Lunch & Learn: Are appraisals the next big opportunity in mortgage fulfillment?

This Lunch & Learn for mortgage lenders will explore the evolution of the appraisal process as well as opportunities for innovation.

Rohit Chopra pleads the fifth on QM rule

Consumer Financial Protection Bureau Director Rohit Chopra, in his first report to Congress, answered for decisions made by his predecessor, and provided some indication of his priorities going forward.

How servicers can access timely, accurate data insights

Learn how to navigate the challenges in today’s market – for example, the need for ongoing, on-demand access to near-real-time data and the ability to access those data insights in a timely and accurate manner. 

Which core segments of brokerage make the most money

Today’s HousingWire Daily is a RealTrending crossover episode. It features Tracey Velt, editorial director at HW Media Company RealTrends, who interviews Chris Kelly and Christian Wallace.

Politics & Money

Mayopoulos: Treasury’s housing finance plan could prevent disruption in housing market

GSEs are "profoundly different" than before housing bust, former Fannie CEO says

Tim Mayopoulos, the former CEO of Fannie Mae who now is president of Blend, said the Trump administration’s housing finance plan released earlier this month may allow the government to privatize Fannie Mae and Freddie Mac without causing disruption in the housing market. 

The so-called roadmap released by Treasury earlier this month already has some consensus in Congress because it expands on reform efforts that began during the previous administration, Mayopoulos said in a Bloomberg TV interview.

“The administration’s plan really builds on previous ideas that were identified during the Obama years and have been built on since then,” Mayopoulos said. “The good thing about this is that it will preserve the 30-year fixed-rate mortgage, and it will preserve the key infrastructure that Fannie and Freddie represent in the housing finance market. It will put substantial private capital in front of any taxpayer exposure, and if all this is implemented successfully I think it has the prospect of avoiding any kind of major disruption in the housing market.”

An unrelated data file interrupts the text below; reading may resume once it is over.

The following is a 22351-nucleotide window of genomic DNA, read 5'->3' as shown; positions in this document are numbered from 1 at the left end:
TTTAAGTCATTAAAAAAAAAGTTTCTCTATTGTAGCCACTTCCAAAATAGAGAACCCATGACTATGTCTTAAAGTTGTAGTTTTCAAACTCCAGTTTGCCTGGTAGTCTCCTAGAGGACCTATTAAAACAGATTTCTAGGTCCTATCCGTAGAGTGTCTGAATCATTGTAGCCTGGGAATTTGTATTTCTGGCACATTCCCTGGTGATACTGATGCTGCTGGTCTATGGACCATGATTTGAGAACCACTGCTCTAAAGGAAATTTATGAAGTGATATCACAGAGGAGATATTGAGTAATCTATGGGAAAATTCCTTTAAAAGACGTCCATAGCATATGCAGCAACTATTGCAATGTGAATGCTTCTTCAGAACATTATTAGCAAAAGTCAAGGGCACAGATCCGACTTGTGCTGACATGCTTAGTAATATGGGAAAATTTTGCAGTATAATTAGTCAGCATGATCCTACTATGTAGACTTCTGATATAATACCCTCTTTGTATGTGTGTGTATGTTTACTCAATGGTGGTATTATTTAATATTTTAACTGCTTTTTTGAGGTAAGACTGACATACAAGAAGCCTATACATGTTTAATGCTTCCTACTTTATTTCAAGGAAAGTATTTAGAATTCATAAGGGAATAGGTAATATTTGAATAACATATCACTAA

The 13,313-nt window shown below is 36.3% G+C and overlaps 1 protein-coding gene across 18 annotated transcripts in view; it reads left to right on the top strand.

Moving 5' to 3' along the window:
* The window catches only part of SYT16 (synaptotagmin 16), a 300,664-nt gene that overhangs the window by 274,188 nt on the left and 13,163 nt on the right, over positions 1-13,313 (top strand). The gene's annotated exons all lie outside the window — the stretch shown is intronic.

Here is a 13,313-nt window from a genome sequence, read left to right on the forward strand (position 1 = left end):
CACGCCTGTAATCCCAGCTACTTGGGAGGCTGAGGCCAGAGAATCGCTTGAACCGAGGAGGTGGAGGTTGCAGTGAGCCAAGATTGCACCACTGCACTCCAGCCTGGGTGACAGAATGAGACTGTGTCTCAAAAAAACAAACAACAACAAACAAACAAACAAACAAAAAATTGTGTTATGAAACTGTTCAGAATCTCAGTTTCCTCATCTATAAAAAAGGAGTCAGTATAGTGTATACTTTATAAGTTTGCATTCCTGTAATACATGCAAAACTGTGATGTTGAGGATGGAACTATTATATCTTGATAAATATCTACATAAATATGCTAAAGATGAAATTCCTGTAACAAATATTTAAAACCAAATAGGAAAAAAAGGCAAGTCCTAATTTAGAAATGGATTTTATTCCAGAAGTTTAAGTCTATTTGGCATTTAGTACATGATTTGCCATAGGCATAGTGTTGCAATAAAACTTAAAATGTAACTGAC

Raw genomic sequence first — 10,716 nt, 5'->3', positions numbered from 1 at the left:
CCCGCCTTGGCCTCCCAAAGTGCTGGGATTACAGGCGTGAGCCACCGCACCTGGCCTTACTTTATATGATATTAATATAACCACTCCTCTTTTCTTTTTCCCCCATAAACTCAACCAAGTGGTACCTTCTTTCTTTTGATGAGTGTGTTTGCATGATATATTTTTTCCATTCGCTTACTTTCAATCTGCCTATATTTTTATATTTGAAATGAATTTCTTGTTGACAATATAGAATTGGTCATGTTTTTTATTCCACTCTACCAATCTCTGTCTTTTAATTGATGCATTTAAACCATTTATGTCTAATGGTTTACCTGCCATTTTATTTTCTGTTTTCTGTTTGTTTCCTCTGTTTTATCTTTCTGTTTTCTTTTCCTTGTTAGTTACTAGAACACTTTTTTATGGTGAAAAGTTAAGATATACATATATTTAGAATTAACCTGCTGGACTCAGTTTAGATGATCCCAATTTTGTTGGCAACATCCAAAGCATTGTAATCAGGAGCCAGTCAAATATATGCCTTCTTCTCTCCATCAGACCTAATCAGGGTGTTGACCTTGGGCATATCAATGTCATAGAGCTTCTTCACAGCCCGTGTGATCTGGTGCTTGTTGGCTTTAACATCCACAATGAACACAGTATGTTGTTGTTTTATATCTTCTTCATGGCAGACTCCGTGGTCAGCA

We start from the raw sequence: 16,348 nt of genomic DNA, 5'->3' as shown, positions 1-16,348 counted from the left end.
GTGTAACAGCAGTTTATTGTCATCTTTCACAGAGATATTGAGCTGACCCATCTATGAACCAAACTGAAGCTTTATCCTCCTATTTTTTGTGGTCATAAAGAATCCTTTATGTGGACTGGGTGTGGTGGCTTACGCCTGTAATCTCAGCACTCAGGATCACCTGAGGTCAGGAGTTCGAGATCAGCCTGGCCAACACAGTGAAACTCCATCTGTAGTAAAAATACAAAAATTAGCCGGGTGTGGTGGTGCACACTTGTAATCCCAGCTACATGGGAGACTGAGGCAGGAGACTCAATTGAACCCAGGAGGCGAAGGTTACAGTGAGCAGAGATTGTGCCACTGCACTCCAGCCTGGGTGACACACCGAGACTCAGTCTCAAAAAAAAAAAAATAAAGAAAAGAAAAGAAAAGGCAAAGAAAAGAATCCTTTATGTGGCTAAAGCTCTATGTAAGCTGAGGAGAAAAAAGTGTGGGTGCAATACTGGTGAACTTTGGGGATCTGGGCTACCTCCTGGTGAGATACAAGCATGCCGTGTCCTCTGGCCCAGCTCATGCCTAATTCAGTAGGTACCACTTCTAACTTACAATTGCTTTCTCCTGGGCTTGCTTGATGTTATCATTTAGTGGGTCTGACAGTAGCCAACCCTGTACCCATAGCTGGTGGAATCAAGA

Changes already implemented at the government-sponsored enterprises have made them “profoundly different” than they were before the financial crisis, Mayopoulos said.

“They are actually much better institutions,” he said. “They run much more effectively, taxpayers are better insulated, they have much more effective credit risk management techniques, they are profoundly different than they were before the crisis, so even though they continue to play a big role in the system, they are sub different and sub better than they were before.”

One thing that’s clear, Mayopoulous said, is taxpayers have benefited from the 2008 bailout of the companies.

“Taxpayers have received the amount of their investment in these companies back plus another $100 billion from Fannie and Freddie on top of that,” Mayopoulos said. “The government still owns nearly 80% of both of these companies and if it chooses to sell those stakes, the taxpayers can make that much more money.”

Most Popular Articles

Why brokerages and mortgage lenders are rushing into JVs

Joint ventures are suddenly stitched into the fabric of a handful of national brokerages. But the idea of the joint venture collides with the loose, informal networks that color the American housing economy. HW+ Premium Content

Oct 25, 2021 By and

Latest Articles

Opinion: GSE policy changes are positive for small lenders

The CHLA, which represents small and mid-size independent mortgage bankers (IMBs), applauds recent policy changes by FHFA and the GSEs.

Oct 28, 2021 By
3d rendering of a row of luxury townhouses along a street

Log In

Forgot Password?

Don't have an account? Please